“A strong spirit transcends rules,” Prince once said — and nobody's spirit was stronger, bolder, or more creative. Our thoughts and prayers are with his family, his band, and all who loved him.
The Recording Academy put out the following statement responding to news of Prince's death:
Our GRAMMY® family is deeply saddened to learn of the passing of seven-time GRAMMY Award winner Prince. Today, we remember and celebrate him as one of the most uniquely gifted artists of all time. Never one to conform, he redefined and forever changed our musical landscape. Prince was an original who influenced so many, and his legacy will live on forever. We have lost a true innovator and our sincerest condolences go out to his family, friends, collaborators, and all who have been impacted by his incredible work.
Here's more on the music icon from the Associated Press:
The man born Prince Rogers Nelson stood just 5 feet, 2 inches and seemed to summon the most original and compelling sounds at will, whether playing guitar in a flamboyant style that openly drew upon Jimi Hendrix, switching his vocals from a nasally scream to an erotic falsetto or turning out album after album of stunningly original material. Among his other notable releases: "Sign O' the Times," "Graffiti Bridge" and "The Black Album."
He was also fiercely protective of his independence, battling his record company over control of his material and even his name. Prince once wrote "slave" on his face in protest of not owning his work and famously battled and then departed his label, Warner Bros., before returning a few years ago.
And here's more background on his career from NPR:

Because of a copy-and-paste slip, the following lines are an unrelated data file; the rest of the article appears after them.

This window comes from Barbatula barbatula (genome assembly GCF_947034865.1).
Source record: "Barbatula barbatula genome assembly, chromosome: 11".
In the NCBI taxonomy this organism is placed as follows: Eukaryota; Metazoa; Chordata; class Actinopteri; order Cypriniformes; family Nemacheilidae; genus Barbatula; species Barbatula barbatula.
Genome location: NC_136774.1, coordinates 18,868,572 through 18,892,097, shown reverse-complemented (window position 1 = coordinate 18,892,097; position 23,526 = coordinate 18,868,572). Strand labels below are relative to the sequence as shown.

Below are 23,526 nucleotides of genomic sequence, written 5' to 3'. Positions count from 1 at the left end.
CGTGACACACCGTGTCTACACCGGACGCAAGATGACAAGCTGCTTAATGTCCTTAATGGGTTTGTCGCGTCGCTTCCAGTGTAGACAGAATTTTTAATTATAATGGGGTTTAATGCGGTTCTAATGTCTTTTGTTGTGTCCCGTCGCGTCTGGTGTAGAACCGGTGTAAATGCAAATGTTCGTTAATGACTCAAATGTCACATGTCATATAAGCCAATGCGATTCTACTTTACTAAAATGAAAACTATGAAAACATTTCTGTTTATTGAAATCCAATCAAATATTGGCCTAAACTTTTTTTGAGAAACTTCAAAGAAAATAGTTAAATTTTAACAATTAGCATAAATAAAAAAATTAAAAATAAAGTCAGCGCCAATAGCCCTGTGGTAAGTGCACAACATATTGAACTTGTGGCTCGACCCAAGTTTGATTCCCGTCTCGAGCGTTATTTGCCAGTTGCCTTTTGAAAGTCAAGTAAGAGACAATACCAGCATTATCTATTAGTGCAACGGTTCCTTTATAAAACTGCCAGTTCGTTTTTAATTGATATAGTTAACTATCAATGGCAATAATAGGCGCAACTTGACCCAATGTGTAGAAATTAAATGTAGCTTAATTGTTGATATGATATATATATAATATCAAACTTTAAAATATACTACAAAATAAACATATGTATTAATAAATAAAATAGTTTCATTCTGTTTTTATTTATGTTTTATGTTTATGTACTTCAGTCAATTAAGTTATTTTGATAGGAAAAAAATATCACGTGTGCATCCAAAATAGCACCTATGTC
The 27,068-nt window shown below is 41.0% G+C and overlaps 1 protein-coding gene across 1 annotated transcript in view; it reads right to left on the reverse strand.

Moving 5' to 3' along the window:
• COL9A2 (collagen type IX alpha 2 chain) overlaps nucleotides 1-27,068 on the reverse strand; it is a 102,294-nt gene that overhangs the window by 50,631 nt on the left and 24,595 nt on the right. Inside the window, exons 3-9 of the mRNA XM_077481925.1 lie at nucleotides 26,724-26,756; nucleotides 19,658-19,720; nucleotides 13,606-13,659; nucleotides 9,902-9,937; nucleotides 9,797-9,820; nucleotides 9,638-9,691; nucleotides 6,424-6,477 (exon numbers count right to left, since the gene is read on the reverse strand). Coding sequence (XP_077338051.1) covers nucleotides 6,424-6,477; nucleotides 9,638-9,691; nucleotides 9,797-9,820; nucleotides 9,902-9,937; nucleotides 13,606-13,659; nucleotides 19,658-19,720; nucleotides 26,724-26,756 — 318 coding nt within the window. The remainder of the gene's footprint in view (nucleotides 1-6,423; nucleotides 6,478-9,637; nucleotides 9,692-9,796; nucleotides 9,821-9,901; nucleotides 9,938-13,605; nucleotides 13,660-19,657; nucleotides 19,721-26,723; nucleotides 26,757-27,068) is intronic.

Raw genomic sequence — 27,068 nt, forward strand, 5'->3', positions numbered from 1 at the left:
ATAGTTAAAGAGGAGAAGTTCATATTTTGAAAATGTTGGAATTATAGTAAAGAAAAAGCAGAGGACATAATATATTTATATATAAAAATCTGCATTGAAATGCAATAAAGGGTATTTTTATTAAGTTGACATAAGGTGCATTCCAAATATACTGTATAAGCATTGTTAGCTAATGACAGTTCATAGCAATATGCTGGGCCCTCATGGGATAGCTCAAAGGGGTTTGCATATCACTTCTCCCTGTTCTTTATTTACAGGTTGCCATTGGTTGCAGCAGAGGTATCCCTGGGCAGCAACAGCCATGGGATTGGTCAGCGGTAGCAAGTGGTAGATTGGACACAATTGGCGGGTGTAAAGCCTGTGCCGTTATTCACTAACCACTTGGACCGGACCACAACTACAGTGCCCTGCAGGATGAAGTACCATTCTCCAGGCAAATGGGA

Prince was just 19 years old when he released his first album, putting out "For You" in 1978. In the decades that followed, he went on to develop a unique sound and style that endeared him to generations of audiences — all while exploring new ground as an artist.
His fifth album, "1999," exploded onto America's music scene. Released in 1983, it included hits like "Little Red Corvette" and "1999." It also set the stage for "Purple Rain," the 1984 soundtrack album packed with songs such as "When Doves Cry" and "Let's Go Crazy" that became fixtures on the radio and established Prince as a pop culture icon.
As Swensson wrote for MPR about Purple Rain for the film's 30th anniversary in 2014, "it grossed $7.7 million in its opening weekend, beating out 'Ghostbusters' — and racked up comparisons to movies like the Beatles' 'Hard Day's Night' and 'Citizen Kane' in glowing reviews from major media outlets."
Prince also won two Grammys and an Oscar (for Original Song Score) for Purple Rain. In 2007, he won a Golden Globe Award for Best Original Song, for "The Song of the Heart" from "Happy Feet."
From 1985 to 2007, Prince won seven Grammy awards — most recently for "Future Baby Mama."
What are your memories of Prince? Leave a comment below.
This story has been updated.
Correction: An earlier version of this story misspelled Andrea Swensson's name. KPCC regrets the error.